What Makes an Excellent Blog?

Question: What Makes an Excellent Blog?

In my opinion, there is no such thing as an excellent blog. In fact, it is my contention that labelling any single blog as excellent (or at the opposite end, terrible) is disingenuous at best, and dishonest at worst. A blog, at its most basic level, is simply “a value-neutral medium or media format for publishing online” (Carroll pg 138). So defined, the qualification of that medium with either positive or negative descriptors appears to completely miss the point of its existence. If a blog is value-neutral, how can we declare one blog better than another? Wouldn’t a blog be “excellent” by default, awarded that distinction merely by existing as a forum for digital sharing? I believe it would, especially considering that “organic material and compositions move through particular stages with a goal in mind, but the process takes precedence over the product” (Rorabaugh, 2012).

With that last quote in mind, I think it is fair to say that a blog exists, for better or for worse, to channel the public desires of its author. Blogs have no prescribed elements and no rigid form. Hell, they don’t even have the same audience in mind. Therefore, how can one genuinely assign words such as “excellent” without substituting their own preferences in place of objective reading? Just think about it: If you have no interest in the law, are you going to look at SCOTUSBlog as an excellent read, its technical merits notwithstanding? If you hate fluff pieces about the human condition, are you really going to think of Humans of New York as an excellent blog, even with the awareness of its reach and influence? My guess is, probably not.

With this in mind, I would like to suggest an alternative question: What makes an enjoyable blog? This question acknowledges the subjectivity of its nature and of the reader, and as such, is much fairer in nature. I therefore offer my own personal list of qualities that I look for in determining which blogs I want to frequent, but I hope (and expect) that you might not feel the same way.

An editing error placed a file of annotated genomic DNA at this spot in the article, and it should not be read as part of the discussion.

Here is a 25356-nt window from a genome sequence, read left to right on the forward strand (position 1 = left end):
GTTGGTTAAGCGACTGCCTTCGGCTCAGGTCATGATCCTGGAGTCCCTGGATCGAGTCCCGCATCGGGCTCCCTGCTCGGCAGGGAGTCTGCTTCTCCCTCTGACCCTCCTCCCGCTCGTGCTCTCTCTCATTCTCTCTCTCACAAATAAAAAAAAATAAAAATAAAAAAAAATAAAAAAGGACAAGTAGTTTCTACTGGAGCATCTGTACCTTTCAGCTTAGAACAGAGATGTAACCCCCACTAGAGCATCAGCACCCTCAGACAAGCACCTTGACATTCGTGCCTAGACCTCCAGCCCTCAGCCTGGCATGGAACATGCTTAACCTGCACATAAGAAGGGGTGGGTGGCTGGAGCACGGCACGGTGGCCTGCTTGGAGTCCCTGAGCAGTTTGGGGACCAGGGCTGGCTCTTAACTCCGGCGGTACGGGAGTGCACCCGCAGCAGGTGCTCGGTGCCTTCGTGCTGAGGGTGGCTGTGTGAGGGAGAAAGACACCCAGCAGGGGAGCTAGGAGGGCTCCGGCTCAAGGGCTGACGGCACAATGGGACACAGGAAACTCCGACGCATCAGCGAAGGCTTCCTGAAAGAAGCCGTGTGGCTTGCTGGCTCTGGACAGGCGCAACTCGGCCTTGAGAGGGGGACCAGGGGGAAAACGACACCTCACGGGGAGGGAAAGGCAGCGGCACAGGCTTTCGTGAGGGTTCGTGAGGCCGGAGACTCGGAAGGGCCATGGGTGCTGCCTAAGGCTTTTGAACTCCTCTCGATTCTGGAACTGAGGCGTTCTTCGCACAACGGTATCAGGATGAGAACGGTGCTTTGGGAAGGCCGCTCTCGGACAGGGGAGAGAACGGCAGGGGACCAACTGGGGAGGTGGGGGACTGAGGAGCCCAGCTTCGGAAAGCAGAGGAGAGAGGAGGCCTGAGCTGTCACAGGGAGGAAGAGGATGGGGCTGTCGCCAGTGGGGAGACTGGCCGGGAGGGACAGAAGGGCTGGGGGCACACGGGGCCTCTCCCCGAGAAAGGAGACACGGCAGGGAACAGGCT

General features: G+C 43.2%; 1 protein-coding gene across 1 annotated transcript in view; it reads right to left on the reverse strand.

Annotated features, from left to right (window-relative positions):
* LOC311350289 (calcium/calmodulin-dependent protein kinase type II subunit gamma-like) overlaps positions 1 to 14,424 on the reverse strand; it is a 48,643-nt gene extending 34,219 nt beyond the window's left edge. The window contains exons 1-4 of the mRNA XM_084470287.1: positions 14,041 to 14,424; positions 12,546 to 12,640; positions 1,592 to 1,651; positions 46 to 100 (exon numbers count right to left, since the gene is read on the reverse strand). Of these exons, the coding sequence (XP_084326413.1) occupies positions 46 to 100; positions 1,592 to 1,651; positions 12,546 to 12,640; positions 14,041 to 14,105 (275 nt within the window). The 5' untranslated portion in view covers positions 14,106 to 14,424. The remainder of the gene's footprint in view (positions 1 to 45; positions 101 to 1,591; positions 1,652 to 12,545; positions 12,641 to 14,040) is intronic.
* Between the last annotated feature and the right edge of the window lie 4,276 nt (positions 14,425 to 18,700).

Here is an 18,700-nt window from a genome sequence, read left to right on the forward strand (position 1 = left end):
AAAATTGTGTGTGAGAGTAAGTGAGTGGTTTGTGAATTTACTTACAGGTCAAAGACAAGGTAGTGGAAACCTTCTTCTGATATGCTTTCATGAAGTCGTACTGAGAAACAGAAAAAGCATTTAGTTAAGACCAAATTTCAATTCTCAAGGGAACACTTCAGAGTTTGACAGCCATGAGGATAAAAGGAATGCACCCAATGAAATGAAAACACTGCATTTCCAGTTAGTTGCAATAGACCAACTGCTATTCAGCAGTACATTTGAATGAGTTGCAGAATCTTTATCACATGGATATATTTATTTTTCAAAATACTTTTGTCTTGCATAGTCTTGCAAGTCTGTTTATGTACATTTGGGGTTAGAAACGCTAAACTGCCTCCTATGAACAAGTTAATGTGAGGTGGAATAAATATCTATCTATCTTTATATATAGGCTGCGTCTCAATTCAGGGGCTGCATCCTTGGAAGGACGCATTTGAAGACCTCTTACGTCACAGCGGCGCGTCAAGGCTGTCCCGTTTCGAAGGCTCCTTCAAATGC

5 Keys to an Enjoyable Blog:

  1. It has to not be written by me. By this point, I’m sure you as the reader would agree.
  2. It has to have a purpose. While a blog is technically adequate by virtue of its function as an author’s ideological repository, I concur with Morris in that such writing “has no value” to the wider world “except as it is made useful” (Morris, 2012).
  3. It has to be unique, or as Carrol calls it, “authentic” (Carroll, 163). I only want to read something on your blog if it’s a thought, or at least a tone, that I haven’t come across elsewhere. Otherwise, why get bogged down in repetition?
  4. It should “carve out a niche” (Carroll, 163). It should be targeted and specific with a clear point of view. Otherwise, I’m liable to get confused by muddled messaging instead of blown away by your vision.
  5. It should be bold. Nothing is more boring to me than when an author plays it too safe. Take risks, share an unpopular opinion, and take solace in the fact that your blog will still most likely find an audience. If it doesn’t, oh well, your blog is still excellent because you took the time and effort to go for it!
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